It is appropriate that MacAvoy played Mr. Tumnus, the Faun, in “The Lion, the Witch, and the Wardrobe”, since his talk is filled with sexual double entendres (“horizons must be WIDENED”) and his physical interest in Jane falls short of the verticality of standing before the marriage altar. At one point he laments selling out for money and solicits the commiseration of a prostitute, toasting her as a joint member of the profession which he, as a lawyer, shares.
In the meantime, Jane is being courted by a Mr. Wisely who seems to be a synthesis of Mr. Collins and Mr. Darcy from Pride and Prejudice. He is stilted like Mr. Collins and he is proud like Mr. Darcy. After he remarks that “The good do not always come to good ends,” he concludes with the statement that will famously become the most quoted sentence in all of Austen’s work: “It is a truth universally acknowledged, that a single man in possession of a good fortune must be in want of a wife.”
But the theme of this novel is clearly sense and sensibility which the writers are at pains to redefine, showing people with sense as money grubbers while people who want to have sex are just… “sensible.” At a time when women commonly died in childbirth, when disgraced women were forced to live in abject poverty, and single women were the objects of sexual predators, it seems crass and deeply deceptive of the filmmakers to suggest that Tom Lefroy’s solution, one that is always disastrous in the novels (e.g. Mansfield Park), is what Jane Austen would have chosen.
Jane’s decision in the end will seem capricious to romantic viewers but it at least is in keeping with the author’s character. The movie is well-written and an avid reader of the novels will recognize little catch phrases here and there, as well as characters who are offered as models in the fiction, like Lady Catherine de Bourgh (Lady Gresham, played perfectly by Maggie Smith).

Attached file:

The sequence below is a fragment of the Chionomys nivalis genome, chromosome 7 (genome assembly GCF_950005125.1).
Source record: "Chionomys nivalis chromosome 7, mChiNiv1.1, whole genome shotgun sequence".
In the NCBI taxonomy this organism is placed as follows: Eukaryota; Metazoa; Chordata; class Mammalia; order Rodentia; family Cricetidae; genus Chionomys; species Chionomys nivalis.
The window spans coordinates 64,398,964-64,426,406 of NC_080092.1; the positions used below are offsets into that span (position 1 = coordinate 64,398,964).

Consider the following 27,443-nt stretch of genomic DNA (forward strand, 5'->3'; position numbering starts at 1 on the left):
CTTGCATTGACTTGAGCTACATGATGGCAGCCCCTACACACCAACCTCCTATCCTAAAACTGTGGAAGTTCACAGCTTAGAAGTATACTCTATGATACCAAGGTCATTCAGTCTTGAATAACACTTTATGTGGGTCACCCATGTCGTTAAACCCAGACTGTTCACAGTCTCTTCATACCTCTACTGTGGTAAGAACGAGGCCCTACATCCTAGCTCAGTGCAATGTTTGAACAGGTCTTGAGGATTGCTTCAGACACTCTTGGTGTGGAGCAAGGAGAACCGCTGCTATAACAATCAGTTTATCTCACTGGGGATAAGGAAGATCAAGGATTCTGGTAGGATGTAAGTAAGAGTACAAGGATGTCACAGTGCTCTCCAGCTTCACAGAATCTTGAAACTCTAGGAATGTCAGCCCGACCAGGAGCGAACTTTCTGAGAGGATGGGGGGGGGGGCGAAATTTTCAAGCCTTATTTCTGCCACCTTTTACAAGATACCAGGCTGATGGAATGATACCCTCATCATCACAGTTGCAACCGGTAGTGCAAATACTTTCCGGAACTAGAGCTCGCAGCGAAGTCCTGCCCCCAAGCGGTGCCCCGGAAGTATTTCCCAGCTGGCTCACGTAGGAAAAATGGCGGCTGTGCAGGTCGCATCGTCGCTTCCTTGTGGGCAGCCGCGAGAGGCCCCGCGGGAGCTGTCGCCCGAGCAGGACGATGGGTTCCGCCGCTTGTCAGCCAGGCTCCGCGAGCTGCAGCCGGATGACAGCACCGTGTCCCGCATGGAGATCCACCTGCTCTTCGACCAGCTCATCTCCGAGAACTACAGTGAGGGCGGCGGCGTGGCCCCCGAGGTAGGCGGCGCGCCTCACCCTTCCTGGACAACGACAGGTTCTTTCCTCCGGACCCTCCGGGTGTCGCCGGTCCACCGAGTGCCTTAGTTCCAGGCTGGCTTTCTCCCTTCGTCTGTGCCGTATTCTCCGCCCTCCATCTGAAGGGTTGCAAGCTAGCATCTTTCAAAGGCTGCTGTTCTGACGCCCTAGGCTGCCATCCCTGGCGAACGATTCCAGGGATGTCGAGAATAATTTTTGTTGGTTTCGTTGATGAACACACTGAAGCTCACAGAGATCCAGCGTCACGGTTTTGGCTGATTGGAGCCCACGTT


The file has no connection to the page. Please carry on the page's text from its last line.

For those readers both familiar with and honest about Jane Austen’s life, character, and values, the film constitutes a revisionist history whose title would make more sense as Unbecoming Jane, for we are shown an Austen that exists only in the imagination of the screen writers and one that contradicts the values she portrays in her novels and in her letters to her sister Cassandra.
Morally, it is offensive in that it portrays wickedness as mere mischievousness. When Lefroy defends the immoral novels of Fielding as showing virtue being rewarded and vice being punished, Jane responds “In life, bad characters often thrive; look at yourself.”
The writers also show Jane portraying a fictional visit to Anne Radcliffe, a novelist who Austen satirized in Northanger Abbey. Radcliffe was a Romantic while Austen can best be characterized as a neoclassical writer. In other words, Radcliffe is not a writer that Austen would go to learn literature from, but Radcliffe is a writer that the filmmakers would prefer over Fanny Burney, a Christian, and the person whose novel Cecilia provided the title for Austen’s Pride and Prejudice.
Jane Austen is acknowledged as one of the most brilliant writers in English ever. It is therefore ironic to see her fictionalized as the type of silly fool that she loves to skewer in her novels, falling for a foppish player. If it were not anachronistic, I would suggest a clear case of projection on the part of the writers. The movie, like Anne Hathaway, is pretty to look at but it promotes a mistaken romantic conception of “love” (i.e. lust) that is destructive to the understanding of young people. See it if you must; forget it when you can because the movie’s greatest fault is that it ignores Austen’s faith. Had she been a feminist author, that ideological identification would have been the focal point of the film. What is not known even by many Christian readers is that Austen was a devout Christian whose values inform every novel and are particularly emphasized in Mansfield Park.
For readers interested in Jane Austen’s taste in novels, her favorite woman authors were Fanny Burney and Maria Edgeworth (especially Belinda). Fanny Burney is a wonderful author, almost on a par with Austen herself, and overtly Christian in her writings. Her novels cannot be recommended highly enough to serious readers of literature.
For an insight into the character of Jane Austen go to this site which is excellent in the material it makes available but questionable in many of its editorial judgments: http://www.pemberley.com/janeinfo/janelife.html.